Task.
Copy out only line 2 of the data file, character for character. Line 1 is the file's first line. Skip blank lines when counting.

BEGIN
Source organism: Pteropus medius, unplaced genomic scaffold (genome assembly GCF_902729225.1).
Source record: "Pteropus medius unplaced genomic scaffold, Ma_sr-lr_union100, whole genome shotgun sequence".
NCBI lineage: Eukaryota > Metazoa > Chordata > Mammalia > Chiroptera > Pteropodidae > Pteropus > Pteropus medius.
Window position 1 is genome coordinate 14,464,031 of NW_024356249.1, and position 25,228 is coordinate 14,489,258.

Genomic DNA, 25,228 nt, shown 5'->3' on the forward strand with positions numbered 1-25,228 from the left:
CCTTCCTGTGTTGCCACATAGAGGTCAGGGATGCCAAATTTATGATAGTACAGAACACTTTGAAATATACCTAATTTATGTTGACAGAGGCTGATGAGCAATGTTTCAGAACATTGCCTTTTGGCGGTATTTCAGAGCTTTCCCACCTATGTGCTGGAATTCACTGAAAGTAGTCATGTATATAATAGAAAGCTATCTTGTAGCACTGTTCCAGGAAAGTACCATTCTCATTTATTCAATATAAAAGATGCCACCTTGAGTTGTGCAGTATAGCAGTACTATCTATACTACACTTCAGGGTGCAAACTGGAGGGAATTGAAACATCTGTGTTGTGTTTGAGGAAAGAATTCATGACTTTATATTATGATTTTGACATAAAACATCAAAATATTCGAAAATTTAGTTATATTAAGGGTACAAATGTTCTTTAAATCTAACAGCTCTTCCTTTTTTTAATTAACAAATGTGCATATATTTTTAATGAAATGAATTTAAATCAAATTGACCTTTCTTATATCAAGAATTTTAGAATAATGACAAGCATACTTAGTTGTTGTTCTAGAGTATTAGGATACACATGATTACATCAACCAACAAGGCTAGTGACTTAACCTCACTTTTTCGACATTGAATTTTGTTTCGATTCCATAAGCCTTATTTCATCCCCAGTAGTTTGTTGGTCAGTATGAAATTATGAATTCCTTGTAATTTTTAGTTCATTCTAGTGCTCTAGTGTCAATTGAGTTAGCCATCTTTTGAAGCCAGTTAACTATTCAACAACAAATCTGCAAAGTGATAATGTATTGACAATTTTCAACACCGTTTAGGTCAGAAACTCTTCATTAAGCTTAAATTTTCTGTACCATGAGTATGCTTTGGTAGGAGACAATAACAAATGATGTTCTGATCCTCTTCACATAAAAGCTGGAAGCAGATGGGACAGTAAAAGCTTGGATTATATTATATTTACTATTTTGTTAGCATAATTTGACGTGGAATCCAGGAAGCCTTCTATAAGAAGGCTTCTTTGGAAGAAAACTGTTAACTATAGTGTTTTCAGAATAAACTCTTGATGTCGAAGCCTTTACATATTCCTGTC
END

Source record: "Pteropus medius unplaced genomic scaffold, Ma_sr-lr_union100, whole genome shotgun sequence".